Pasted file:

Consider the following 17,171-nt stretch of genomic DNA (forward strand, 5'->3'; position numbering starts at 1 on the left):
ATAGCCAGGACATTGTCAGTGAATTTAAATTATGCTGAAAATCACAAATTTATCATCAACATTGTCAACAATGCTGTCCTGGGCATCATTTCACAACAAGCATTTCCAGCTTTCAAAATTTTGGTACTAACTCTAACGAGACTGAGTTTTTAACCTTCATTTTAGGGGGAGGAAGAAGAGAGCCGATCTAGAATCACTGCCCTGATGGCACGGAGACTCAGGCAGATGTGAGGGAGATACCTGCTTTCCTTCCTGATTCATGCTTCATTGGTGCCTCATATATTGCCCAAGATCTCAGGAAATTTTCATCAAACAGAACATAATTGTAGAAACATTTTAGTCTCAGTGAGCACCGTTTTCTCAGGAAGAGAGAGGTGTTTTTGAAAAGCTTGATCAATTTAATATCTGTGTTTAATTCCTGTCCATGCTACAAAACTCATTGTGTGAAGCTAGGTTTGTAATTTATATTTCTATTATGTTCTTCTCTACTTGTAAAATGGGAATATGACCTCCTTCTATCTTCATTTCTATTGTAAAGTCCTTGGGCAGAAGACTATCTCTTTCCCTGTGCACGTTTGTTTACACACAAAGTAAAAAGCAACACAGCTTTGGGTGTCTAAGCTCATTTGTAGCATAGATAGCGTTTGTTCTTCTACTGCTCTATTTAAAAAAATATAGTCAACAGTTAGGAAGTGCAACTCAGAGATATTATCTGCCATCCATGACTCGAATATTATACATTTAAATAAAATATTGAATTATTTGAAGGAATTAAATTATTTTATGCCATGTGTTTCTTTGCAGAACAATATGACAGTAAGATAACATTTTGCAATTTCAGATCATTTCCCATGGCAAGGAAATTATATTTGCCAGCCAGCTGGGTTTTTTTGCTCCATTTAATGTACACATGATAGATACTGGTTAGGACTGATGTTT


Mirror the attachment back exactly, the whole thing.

Consider the following 17,171-nt stretch of genomic DNA (forward strand, 5'->3'; position numbering starts at 1 on the left):
ATAGCCAGGACATTGTCAGTGAATTTAAATTATGCTGAAAATCACAAATTTATCATCAACATTGTCAACAATGCTGTCCTGGGCATCATTTCACAACAAGCATTTCCAGCTTTCAAAATTTTGGTACTAACTCTAACGAGACTGAGTTTTTAACCTTCATTTTAGGGGGAGGAAGAAGAGAGCCGATCTAGAATCACTGCCCTGATGGCACGGAGACTCAGGCAGATGTGAGGGAGATACCTGCTTTCCTTCCTGATTCATGCTTCATTGGTGCCTCATATATTGCCCAAGATCTCAGGAAATTTTCATCAAACAGAACATAATTGTAGAAACATTTTAGTCTCAGTGAGCACCGTTTTCTCAGGAAGAGAGAGGTGTTTTTGAAAAGCTTGATCAATTTAATATCTGTGTTTAATTCCTGTCCATGCTACAAAACTCATTGTGTGAAGCTAGGTTTGTAATTTATATTTCTATTATGTTCTTCTCTACTTGTAAAATGGGAATATGACCTCCTTCTATCTTCATTTCTATTGTAAAGTCCTTGGGCAGAAGACTATCTCTTTCCCTGTGCACGTTTGTTTACACACAAAGTAAAAAGCAACACAGCTTTGGGTGTCTAAGCTCATTTGTAGCATAGATAGCGTTTGTTCTTCTACTGCTCTATTTAAAAAAATATAGTCAACAGTTAGGAAGTGCAACTCAGAGATATTATCTGCCATCCATGACTCGAATATTATACATTTAAATAAAATATTGAATTATTTGAAGGAATTAAATTATTTTATGCCATGTGTTTCTTTGCAGAACAATATGACAGTAAGATAACATTTTGCAATTTCAGATCATTTCCCATGGCAAGGAAATTATATTTGCCAGCCAGCTGGGTTTTTTTGCTCCATTTAATGTACACATGATAGATACTGGTTAGGACTGATGTTT